1911 Encyclopædia Britannica/Fribourg (canton)
FRIBOURG [Ger. Freiburg], one of the Swiss Cantons, in the western portion of the country, and taking its name from the town around which the various districts that compose it gradually gathered. Its area is 646.3 sq. m., of which 568 sq. m. are classed as “productive” (forests covering 119 sq. m. and vineyards .8 sq. m.); it boasts of no glaciers or eternal snow. It is a hilly, not mountainous, region, the highest summits (of which the Vanil Noir, 7858 ft., is the loftiest) rising in the Gruyère district at its south-eastern extremity, the best known being probably the Moléson (6582 ft.) and the Berra (5653 ft.). But it is the heart of pastoral Switzerland, is famed for its cheese and cattle, and is the original home of the “Ranz des Vaches,” the melody by which the herdsmen call their cattle home at milking time. It is watered by the Sarine or Saane river (with its tributaries the Singine or Sense and the Glâne) that flows through the canton from north to south, and traverses its capital town. The upper course of the Broye (like the Sarine, a tributary of the Aar) and that of the Veveyse (flowing to the Lake of Geneva) are in the southern portion of the canton. A small share of the lakes of Neuchâtel and of Morat belongs to the canton, wherein the largest sheet of water is the Lac Noir or Schwarzsee. A sulphur spring rises near the last-named lake, and there are other such springs in the canton at Montbarry and at Bonn, near the capital. There are about 150 m. of railways in the canton, the main line from Lausanne to Bern past Fribourg running through it; there are also lines from Fribourg to Morat and to Estavayer, while from Romont (on the main line) a line runs to Bulle, and in 1904 was extended to Gessenay or Saanen near the head of the Sarine or Saane valley. The population of the canton amounted in 1900 to 127,951 souls, of whom 108,440 were Romanists, 19,305 Protestants, and 167 Jews. The canton is on the linguistic frontier in Switzerland, the line of division running nearly due north and south through it, and even right through its capital. In 1900 there were 78,353 French-speaking inhabitants, and 38,738 German-speaking, the latter being found chiefly in the north-western (Morat region) and north-eastern (Singine valley) portions, as well as in the upper valley of the Jogne or Jaun in the south-east. Besides the capital, Fribourg (q.v.), the only towns of any importance are Bulle (3330 inhabitants), Châtel St Denis (2509 inhabitants), Morat (q.v.) or Murten (2263 inhabitants), Romont (2110 inhabitants), and Estavayer le Lac or Stäffis am See (1636 inhabitants).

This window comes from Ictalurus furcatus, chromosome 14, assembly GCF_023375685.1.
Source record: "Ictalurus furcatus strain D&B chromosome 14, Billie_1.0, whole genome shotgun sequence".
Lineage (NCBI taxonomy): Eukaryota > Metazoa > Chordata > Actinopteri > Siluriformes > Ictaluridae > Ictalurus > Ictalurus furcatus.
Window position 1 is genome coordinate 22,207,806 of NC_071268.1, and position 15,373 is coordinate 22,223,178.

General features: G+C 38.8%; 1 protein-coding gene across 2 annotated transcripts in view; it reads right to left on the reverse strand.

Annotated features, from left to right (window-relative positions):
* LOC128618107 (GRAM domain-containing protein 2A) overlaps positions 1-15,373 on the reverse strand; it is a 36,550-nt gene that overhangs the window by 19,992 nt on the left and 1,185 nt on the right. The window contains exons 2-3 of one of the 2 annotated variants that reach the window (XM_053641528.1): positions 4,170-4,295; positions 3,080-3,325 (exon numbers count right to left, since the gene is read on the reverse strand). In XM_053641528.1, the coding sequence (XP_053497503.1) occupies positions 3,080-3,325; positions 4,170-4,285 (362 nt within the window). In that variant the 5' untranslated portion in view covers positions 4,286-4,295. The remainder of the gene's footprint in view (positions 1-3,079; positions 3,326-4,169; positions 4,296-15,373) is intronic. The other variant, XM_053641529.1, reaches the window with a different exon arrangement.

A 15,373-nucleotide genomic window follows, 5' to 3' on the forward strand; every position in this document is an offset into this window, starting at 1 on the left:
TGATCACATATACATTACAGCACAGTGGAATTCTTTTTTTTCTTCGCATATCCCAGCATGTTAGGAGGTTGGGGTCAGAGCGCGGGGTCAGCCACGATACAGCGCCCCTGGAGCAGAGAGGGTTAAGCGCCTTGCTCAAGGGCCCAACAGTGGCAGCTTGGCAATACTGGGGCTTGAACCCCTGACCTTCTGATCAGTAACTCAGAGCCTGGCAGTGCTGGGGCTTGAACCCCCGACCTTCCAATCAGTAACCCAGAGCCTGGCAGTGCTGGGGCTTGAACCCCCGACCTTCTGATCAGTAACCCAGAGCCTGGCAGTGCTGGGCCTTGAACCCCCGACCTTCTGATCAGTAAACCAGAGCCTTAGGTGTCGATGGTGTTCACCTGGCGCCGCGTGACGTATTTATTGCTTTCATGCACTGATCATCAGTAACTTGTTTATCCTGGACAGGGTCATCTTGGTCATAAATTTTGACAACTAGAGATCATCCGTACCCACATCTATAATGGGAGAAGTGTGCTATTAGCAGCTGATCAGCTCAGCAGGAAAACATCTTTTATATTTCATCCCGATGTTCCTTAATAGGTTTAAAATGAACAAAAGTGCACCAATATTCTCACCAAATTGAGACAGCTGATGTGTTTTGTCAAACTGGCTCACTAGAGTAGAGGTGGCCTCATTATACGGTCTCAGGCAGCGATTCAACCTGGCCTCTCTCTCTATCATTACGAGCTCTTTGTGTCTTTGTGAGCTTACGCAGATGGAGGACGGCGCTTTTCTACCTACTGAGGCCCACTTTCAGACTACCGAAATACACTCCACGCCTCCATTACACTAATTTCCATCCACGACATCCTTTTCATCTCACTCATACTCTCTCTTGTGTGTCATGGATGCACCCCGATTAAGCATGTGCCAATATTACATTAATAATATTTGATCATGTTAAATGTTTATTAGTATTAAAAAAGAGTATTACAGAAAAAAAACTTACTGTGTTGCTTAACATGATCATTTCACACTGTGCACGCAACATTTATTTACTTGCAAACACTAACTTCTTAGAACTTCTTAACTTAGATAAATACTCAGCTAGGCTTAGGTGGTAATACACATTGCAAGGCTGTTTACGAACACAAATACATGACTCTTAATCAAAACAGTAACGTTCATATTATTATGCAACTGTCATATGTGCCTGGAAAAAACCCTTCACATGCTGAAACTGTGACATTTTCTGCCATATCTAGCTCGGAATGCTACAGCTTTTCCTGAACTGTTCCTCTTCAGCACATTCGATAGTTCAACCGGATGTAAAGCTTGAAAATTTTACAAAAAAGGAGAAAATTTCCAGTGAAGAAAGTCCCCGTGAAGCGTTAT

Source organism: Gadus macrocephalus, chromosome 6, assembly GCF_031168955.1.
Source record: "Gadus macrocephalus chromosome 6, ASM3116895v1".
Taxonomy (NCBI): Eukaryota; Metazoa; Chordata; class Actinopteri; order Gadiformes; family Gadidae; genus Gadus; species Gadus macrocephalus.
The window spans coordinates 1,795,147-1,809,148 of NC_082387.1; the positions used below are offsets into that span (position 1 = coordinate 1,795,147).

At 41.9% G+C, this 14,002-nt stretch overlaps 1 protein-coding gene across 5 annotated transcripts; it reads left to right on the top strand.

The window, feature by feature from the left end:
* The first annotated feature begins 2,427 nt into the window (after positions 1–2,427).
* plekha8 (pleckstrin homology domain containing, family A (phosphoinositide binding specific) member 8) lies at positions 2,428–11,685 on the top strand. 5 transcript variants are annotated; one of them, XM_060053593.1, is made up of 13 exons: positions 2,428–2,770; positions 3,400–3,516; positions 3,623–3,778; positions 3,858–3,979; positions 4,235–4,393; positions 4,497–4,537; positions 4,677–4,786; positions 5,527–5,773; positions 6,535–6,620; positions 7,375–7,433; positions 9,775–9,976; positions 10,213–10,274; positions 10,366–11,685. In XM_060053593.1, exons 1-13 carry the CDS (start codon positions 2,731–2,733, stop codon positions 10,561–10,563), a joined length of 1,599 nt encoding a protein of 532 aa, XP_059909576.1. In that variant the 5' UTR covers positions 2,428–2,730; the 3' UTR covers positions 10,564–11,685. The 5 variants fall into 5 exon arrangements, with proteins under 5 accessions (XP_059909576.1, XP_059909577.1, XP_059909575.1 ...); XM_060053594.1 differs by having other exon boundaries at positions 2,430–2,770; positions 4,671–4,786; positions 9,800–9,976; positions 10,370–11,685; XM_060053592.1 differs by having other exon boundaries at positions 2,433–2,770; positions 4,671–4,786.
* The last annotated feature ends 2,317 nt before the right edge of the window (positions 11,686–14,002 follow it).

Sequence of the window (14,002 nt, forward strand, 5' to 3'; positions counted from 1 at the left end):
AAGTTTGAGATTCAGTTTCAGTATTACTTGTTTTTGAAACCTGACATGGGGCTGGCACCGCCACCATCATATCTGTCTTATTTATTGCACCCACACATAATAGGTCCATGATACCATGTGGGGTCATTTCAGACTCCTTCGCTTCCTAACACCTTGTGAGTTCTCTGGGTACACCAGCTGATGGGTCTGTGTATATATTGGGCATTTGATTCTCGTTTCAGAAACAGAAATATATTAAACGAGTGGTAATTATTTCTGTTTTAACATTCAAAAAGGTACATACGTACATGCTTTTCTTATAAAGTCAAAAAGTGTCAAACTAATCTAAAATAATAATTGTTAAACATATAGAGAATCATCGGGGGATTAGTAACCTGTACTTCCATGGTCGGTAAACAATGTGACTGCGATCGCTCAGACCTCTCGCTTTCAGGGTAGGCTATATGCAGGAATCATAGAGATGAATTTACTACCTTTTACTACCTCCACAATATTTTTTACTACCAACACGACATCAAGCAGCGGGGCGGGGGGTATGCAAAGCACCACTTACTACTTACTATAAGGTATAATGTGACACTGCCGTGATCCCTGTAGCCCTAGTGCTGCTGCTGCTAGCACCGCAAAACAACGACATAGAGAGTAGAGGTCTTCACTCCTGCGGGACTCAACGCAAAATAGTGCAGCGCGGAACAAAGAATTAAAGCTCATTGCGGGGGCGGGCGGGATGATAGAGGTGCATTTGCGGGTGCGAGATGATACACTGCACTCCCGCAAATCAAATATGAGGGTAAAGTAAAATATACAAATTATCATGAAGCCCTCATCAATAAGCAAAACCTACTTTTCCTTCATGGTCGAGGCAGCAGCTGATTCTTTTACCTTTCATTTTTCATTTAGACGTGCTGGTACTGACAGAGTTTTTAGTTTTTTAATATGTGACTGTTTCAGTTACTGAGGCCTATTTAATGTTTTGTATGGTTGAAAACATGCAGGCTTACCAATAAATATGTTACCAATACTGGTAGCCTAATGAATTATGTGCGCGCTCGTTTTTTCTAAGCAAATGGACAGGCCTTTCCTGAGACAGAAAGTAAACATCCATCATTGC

The canton is pre-eminently a pastoral and agricultural region, tobacco, cheese and timber being its chief products. Its industries are comparatively few: straw-plaiting, watch-making (Semsales), paper-making (Marly), lime-kilns, and, above all, the huge Cailler chocolate factory at Broc. It forms part of the diocese of Lausanne and Geneva, the bishop living since 1663 at Fribourg. It is a stronghold of the Romanists, and still contains many monasteries and nunneries, such as the Carthusian monks at Valsainte, and the Cistercian nuns at La Fille Dieu and at Maigrauge. The canton is divided into 7 administrative districts, and contains 283 communes. It sends 2 members (named by the cantonal legislature) to the Federal Ständerath, and 6 members to the Federal Nationalrath. The cantonal constitution has scarcely been altered since 1857, and is remarkable as containing none of the modern devices (referendum, initiative, proportional representation) save the right of “initiative” enjoyed by 6000 citizens to claim the revision of the cantonal constitution. The executive council of 7 members is named for 5 years by the cantonal legislature, which consists of members (holding office for 5 years) elected in the proportion of one to every 1200 (or fraction over 800) of the population. (W. A. B. C.)